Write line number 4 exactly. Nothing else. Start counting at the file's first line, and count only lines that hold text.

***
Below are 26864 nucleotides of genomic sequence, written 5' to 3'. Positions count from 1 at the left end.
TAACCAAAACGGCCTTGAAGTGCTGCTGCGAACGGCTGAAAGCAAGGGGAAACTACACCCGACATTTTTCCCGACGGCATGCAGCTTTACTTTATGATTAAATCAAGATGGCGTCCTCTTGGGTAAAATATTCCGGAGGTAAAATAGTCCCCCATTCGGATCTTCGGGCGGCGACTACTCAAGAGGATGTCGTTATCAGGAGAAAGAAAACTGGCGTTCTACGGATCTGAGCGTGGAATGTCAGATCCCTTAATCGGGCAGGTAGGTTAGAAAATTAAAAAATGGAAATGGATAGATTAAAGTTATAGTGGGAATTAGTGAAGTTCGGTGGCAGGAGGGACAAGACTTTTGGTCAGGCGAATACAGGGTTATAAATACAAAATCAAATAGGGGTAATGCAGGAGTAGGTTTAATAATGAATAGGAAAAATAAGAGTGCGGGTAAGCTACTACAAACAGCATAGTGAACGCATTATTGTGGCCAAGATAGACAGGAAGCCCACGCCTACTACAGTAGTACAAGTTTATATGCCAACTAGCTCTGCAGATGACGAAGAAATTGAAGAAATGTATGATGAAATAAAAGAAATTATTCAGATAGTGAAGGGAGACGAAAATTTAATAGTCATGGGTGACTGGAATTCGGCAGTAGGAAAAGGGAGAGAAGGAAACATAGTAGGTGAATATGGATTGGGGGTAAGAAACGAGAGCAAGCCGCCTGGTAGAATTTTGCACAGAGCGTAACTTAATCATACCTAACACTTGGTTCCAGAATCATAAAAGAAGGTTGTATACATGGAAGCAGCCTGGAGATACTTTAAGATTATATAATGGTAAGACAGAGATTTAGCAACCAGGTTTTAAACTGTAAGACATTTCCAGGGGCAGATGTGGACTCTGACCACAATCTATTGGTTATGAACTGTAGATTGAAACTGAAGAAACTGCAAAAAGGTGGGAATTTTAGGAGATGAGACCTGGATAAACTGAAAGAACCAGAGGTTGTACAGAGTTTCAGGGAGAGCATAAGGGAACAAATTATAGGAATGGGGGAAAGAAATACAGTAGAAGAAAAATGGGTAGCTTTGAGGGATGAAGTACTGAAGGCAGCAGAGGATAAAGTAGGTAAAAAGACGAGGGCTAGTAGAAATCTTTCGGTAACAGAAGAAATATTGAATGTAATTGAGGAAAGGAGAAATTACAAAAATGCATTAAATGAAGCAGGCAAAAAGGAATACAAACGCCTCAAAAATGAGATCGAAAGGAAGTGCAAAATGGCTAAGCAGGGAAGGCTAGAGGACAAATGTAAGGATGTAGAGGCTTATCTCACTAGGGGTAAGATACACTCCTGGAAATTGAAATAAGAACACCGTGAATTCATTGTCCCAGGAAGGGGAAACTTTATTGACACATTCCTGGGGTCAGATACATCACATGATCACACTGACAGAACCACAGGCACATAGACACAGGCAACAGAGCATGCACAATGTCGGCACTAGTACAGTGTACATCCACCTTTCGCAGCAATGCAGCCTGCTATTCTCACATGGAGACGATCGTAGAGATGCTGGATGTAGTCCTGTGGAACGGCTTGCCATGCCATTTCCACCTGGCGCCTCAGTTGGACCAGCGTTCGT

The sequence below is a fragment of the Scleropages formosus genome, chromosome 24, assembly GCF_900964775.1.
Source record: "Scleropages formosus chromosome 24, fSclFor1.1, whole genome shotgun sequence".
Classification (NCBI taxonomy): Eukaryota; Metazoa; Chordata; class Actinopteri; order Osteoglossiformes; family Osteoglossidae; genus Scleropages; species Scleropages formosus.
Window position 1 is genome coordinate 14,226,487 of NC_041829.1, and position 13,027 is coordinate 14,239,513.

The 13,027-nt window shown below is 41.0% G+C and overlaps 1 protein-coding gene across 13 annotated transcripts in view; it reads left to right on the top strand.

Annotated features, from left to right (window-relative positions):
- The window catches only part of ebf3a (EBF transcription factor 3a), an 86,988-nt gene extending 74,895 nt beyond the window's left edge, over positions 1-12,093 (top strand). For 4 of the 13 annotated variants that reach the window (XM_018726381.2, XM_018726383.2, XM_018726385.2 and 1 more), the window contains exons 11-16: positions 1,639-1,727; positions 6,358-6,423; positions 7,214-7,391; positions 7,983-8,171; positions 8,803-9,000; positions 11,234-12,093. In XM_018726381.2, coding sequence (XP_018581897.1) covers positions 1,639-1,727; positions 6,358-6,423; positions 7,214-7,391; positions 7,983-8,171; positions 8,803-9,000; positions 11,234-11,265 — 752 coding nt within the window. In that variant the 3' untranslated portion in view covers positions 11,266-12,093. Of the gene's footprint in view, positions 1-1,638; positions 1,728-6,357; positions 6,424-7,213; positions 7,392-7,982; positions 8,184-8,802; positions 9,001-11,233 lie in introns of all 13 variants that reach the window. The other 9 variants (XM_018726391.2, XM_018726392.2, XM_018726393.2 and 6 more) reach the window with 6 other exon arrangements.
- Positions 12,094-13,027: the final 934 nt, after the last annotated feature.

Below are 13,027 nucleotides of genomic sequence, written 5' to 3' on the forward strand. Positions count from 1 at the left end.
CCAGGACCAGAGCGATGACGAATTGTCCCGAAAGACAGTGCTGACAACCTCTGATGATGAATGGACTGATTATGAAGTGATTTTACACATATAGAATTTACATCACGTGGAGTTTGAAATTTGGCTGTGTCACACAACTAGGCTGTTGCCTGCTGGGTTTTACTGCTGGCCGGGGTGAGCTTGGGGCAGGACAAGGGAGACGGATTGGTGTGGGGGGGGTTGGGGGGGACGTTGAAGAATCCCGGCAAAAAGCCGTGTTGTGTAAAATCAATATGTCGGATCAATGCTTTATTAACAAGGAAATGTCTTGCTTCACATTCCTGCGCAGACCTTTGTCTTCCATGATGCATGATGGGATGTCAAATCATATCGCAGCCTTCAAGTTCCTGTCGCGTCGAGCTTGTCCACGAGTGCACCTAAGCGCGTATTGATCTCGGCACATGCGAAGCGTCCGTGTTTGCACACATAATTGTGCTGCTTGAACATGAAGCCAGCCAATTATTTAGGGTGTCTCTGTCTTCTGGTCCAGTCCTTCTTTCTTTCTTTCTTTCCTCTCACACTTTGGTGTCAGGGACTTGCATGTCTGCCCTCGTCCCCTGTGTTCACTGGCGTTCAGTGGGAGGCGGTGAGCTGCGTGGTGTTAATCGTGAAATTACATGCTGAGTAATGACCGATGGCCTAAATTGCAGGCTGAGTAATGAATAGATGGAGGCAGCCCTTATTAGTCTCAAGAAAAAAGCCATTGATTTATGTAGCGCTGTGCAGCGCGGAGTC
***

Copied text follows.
Source record: "Scleropages formosus chromosome 24, fSclFor1.1, whole genome shotgun sequence".